Follow
Share

Can they change their lawyer? I am POA, Execter and Truster. Their lawyer is just a general attorney, not Elder Care Law Specialist.
I would prefer to start over with a new lawyer, since the former POA was having the lawyer do things that my parents did not like (and so they changed POA to me).
I also have problems with lawyer's billing practices, which did not seem ethical to me-- State Bar said I should file formal complaint, but I don't know if I want to go that far.
The current lawyer is nearing retirement anyhow.
I suppose the current lawyer charges a fee to transfer records to the new one?

This question has been closed for answers. Ask a New Question.
Find Care & Housing
I question why the current attorney needed to get an updated POA for his files. At least you have the originals in your possession. Also, if your problem is with the previous POA, why change attorneys and incur more charges?

$85 isn't an unfair charge for minimal updates, IMO, though.
Helpful Answer (0)
Report

Any changes cost money, billable hours anywhere from 200-400 per hour. Just try not to make any more changes if you can.
Helpful Answer (1)
Report

PrettyGood, a grand for preparing all those legal documents for 2 people is quite the bargain, that $500 each person. If you go to an Elder Law attorney it will probably cost even more.

As for transferring records, if your parents are going to draw up new Wills, POA's, etc. no records need to be transferred from the previous attorney. The new attorney can review the old documents and make whatever changes are necessary. Then once the documents are signed, the new attorney will notify the previous attorney that new documents were drawn/signed, thus the previous documents are no longer valid.

I am in the process of getting my parents in with an Elder Law attorney, which they should have done a decade ago, as their current Will is a landmine... it was drawn up by their real estate attorney. It took quite some time to convince my parents they need a specialized attorney for their estate.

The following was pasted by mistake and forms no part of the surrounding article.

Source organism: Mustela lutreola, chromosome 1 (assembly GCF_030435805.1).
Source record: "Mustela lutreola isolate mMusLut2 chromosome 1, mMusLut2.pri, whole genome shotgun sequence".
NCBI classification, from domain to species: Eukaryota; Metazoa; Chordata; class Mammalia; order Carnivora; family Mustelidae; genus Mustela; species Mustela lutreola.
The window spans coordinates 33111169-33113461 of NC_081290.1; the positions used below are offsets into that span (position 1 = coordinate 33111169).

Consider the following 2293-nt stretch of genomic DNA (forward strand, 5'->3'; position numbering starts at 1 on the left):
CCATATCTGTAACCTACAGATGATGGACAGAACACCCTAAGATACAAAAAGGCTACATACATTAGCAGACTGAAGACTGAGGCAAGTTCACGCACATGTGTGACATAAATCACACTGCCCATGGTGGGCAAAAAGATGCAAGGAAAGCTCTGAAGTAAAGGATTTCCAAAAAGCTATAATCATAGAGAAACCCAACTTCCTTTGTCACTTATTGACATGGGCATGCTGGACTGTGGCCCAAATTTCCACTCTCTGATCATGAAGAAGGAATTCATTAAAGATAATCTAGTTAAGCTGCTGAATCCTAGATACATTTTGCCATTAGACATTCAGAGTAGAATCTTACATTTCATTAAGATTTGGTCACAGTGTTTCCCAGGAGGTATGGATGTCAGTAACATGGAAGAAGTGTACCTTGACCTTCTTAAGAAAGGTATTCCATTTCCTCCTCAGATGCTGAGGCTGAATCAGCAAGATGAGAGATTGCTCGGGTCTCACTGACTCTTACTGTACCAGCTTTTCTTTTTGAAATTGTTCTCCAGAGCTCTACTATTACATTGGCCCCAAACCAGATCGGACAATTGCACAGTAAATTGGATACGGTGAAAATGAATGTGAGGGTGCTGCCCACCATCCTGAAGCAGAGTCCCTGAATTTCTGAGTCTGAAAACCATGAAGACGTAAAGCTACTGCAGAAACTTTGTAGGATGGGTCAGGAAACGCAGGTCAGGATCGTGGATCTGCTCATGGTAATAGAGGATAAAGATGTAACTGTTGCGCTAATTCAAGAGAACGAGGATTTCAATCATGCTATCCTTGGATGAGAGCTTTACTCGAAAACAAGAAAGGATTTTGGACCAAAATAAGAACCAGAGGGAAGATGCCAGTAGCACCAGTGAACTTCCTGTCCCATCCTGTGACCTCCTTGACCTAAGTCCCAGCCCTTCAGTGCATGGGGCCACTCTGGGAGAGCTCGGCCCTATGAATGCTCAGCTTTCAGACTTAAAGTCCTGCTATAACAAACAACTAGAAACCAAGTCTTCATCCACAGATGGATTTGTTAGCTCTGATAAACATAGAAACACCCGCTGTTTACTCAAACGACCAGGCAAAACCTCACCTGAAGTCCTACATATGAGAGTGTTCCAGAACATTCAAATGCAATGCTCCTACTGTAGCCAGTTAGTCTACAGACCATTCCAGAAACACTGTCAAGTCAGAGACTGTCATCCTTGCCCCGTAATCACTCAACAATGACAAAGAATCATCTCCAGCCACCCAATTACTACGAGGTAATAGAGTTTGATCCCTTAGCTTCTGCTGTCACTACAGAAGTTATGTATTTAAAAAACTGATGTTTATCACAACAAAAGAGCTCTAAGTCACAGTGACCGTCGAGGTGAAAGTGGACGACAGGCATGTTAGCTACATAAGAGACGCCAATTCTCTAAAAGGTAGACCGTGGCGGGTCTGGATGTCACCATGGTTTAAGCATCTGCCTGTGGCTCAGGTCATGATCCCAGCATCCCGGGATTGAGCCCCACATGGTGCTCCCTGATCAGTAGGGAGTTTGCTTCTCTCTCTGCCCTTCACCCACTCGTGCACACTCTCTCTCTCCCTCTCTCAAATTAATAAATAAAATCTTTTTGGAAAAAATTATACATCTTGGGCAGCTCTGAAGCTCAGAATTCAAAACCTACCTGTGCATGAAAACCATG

Helpful Answer (0)
Report

Yes my parents DO have a copy (original) of their documents, AND as their DPOA/Executer in my own little safe I also have a copy (originals). They filled out 3 copies and signed them all right their in the office. A few days later they got a whopping bill for nearly a grand.
My issue is #1/ it should not cost that much money just to change a name or add a common sentence or check off a box (or un-check it); for a small subsequent change they wanted to do, I simply typed what they wanted and they had their signatures notarized on the new copies.
BUT, lo and behold, when we sent a slightly Revised copy to the lawyer office, to replace the one that was a few weeks old (but need a very small change), do you know what this (ahem this is my opinion) slimy lawyer did? He charged them $85.00 to read it, note the change, and place it in their File, and to update their digital files.
This kind of crap is what drives me nuts. It just costs too much money to simply DO what the parents want done.....it should never be this way. And I know I seem incredibly biased against lawyers, but, basically, they are too expensive for what they do.
Charging them money just to "file" something. Honestly.
Helpful Answer (0)
Report

The attorney usually holds the original documents for safekeeping, with copies to the client. There is less risk of loss.

Requesting & getting those documents shouldn't be a problem, I expect. New POA, new approach...

I wish you success in handling your parents' arrangements & needs.
Helpful Answer (0)
Report

Records? Your parents should have any Will or Trust documents in their possession.
Certainly you can find a new lawyer, but plan on paying billable hours for a thorough review, plus fees for any new Wills, DPOA etc if you can't find the originals. Search fees may also apply.
Helpful Answer (1)
Report

Yes, they can change their lawyer and will need to since they are nearing retirement anyhow. I think your parents can just pick up their records or a copy of their records for the new lawyer.
Helpful Answer (2)
Report

This question has been closed for answers. Ask a New Question.